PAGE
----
Constructed from a variety of materials ranging from luxurious silver and porcelain to simple, hand-carved wood, these trump indicators often served dual purposes. In the collection one can find multifunctional pieces that have been used as jewelry, pencil holders, table brushes, makeup compacts, and measuring tapes. Some were designed to be collapsible, making them convenient for travel. Each piece has moving parts, whether they flip, point, or rotate, to indicate the trump suit, and several feature mechanical components. As a testament to the era of industrialization and consumerism, these trump indicators were frequently sold as souvenirs to travelers or used as promotional items by local businesses.
Each piece in Schepps’s collection tells a story, reflecting the social history of the late 19th and early 20th centuries. The materials, ranging from early plastics like Celluloid and Bakelite to luxurious silver and porcelain, also help date these items.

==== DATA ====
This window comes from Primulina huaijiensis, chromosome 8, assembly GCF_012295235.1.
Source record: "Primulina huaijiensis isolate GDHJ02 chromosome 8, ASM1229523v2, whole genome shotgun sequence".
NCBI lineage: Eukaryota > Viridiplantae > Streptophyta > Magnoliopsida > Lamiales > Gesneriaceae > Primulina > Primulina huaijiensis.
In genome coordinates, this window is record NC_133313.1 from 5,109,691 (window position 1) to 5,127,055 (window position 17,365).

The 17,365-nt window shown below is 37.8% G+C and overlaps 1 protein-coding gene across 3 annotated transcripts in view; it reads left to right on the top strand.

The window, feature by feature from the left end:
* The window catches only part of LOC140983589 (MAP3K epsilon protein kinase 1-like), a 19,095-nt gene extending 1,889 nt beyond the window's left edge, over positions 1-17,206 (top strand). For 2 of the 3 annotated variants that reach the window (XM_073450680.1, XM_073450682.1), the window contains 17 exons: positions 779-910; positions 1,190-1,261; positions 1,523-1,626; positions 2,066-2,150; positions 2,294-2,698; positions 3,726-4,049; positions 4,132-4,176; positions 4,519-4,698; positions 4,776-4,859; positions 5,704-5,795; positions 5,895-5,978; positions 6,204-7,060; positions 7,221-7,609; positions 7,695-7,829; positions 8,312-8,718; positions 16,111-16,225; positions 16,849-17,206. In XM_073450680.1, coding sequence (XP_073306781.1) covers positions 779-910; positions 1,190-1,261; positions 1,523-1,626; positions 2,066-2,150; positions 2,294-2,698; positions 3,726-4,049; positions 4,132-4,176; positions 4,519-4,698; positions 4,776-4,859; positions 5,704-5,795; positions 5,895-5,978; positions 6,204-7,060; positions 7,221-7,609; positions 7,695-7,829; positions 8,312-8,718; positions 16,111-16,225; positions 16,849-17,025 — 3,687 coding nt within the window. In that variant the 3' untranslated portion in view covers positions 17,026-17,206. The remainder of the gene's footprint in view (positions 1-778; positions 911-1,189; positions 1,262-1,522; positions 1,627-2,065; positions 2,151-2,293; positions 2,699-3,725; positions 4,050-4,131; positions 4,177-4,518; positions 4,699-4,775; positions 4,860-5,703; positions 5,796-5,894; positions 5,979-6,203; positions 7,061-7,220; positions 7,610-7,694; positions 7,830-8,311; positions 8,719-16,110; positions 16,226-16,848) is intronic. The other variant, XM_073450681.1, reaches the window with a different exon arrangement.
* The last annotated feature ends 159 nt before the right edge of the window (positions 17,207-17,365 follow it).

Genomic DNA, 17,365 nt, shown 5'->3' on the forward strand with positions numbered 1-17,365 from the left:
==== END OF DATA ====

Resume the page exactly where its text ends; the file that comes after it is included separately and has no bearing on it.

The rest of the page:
Another collection can be found, and purchased, on Peter Dunn’s Bridge Ephemera website. You’ll find classic versions and some touristy styles as well (pictured above).
And there are a lot of present-day trump markers on the market. You can find many on Newt’s Games, mostly of the cube variety.
For those interested in collecting, Peter Dunn’s Bridge Ephemera website offers its variety of indicators for sale. The ACBL Museum in Memphis showcases the Joan Schepps Collection, an excellent place for enthusiasts to explore, but unfortunately you’d have to visit in person and none of them are for sale. Online, websites like Ruby Lane (shown below) and Back Scratcher World offer vintage and modern trump indicators, respectively.
OK but what if you just want a marker to use today?
You could consider a digital option! Online trump indicators are available for download, catering to the modern bridge player. Here’s one on the Apple Store. Or simply search Trump Indicator (or Trump Marker) or better, Card Suit Marker, in your favourite store.
And here’s a great youtube on how to make your own wooden Trump Indicator! For yourself or as gifts for your card playing friends.
And of course, there’s always Card Suit Markers on Amazon, which we link through our affiliate account.
And you can find an earlier article about Trump Indicators on Great Bridge Links here.
Trump Indicators are symbols of a time when card games were central to social entertainment. For collectors, they offer a glimpse into the past, each with its unique design and story. Whether you’re a seasoned collector or new to the world of card game collectibles, exploring the world of Trump Indicators opens a door to a fascinating chapter in the history of leisure and gaming.